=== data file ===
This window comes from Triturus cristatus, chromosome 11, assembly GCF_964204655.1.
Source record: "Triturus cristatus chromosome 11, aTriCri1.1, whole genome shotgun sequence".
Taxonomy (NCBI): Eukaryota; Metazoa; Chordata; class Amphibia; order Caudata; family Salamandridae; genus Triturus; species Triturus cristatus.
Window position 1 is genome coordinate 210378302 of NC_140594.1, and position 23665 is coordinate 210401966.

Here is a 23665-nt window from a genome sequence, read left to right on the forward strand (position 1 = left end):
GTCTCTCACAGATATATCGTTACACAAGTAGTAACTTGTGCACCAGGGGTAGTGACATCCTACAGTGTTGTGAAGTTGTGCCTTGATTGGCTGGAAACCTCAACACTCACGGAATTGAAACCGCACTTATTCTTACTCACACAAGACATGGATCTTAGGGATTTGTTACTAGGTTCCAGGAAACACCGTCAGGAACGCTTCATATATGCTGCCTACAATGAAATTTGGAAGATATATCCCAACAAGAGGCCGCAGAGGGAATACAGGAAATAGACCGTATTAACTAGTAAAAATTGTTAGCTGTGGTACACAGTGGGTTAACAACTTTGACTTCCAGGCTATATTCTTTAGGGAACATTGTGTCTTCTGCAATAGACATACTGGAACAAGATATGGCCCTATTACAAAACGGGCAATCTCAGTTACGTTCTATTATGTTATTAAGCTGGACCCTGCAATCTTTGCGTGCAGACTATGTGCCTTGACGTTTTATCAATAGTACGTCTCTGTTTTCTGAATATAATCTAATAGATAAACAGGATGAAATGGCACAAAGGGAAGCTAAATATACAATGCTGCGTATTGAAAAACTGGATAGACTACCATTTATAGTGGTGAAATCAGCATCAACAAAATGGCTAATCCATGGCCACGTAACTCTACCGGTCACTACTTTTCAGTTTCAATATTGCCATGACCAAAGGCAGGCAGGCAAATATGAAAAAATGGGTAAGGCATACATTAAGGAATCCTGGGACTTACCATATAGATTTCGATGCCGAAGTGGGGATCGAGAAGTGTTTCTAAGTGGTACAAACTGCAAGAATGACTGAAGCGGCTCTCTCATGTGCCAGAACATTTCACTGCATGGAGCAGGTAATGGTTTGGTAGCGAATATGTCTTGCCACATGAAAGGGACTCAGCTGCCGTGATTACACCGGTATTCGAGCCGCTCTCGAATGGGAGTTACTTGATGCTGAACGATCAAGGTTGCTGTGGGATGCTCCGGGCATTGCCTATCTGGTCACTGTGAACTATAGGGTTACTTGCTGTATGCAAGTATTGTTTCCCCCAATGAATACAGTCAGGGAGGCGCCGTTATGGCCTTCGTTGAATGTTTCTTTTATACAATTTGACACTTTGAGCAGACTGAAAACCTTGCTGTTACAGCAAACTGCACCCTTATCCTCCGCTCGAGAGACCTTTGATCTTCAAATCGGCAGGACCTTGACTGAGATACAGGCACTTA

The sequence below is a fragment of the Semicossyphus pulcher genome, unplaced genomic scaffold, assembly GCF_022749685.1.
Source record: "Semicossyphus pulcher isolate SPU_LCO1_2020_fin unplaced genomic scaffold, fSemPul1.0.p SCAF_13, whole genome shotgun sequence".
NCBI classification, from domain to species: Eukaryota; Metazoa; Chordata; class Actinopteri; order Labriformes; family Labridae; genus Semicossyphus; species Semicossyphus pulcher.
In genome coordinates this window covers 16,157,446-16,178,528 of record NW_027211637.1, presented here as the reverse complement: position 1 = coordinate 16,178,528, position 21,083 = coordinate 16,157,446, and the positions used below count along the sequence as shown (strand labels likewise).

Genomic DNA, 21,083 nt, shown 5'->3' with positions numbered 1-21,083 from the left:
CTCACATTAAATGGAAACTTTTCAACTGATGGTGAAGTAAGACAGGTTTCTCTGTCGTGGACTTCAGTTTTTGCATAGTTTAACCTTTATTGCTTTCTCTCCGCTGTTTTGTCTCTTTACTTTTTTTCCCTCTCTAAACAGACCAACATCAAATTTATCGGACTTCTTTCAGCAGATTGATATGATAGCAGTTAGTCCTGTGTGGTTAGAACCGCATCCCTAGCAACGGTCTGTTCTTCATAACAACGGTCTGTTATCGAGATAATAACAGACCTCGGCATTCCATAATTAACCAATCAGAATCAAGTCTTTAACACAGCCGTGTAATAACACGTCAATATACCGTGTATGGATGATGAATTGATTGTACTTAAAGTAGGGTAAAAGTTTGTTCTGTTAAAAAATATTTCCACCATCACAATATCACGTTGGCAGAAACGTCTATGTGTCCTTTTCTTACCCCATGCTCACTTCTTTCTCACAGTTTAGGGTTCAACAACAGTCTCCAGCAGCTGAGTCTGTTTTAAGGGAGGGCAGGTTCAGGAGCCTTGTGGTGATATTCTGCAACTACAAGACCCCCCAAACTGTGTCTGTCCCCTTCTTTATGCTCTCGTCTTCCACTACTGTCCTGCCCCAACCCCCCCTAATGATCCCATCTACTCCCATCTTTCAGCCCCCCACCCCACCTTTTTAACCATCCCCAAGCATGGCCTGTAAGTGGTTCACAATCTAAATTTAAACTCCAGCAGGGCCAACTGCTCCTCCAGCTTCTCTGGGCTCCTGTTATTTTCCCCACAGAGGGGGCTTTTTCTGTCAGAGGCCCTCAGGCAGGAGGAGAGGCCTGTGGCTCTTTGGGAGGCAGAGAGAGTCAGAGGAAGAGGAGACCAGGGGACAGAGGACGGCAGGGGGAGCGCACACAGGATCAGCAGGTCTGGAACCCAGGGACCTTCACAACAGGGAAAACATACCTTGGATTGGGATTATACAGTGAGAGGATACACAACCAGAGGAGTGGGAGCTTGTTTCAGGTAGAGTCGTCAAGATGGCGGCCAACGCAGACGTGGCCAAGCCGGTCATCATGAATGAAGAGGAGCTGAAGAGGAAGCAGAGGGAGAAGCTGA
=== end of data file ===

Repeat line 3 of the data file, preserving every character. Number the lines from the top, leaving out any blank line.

Taxonomy (NCBI): Eukaryota; Metazoa; Chordata; class Amphibia; order Caudata; family Salamandridae; genus Triturus; species Triturus cristatus.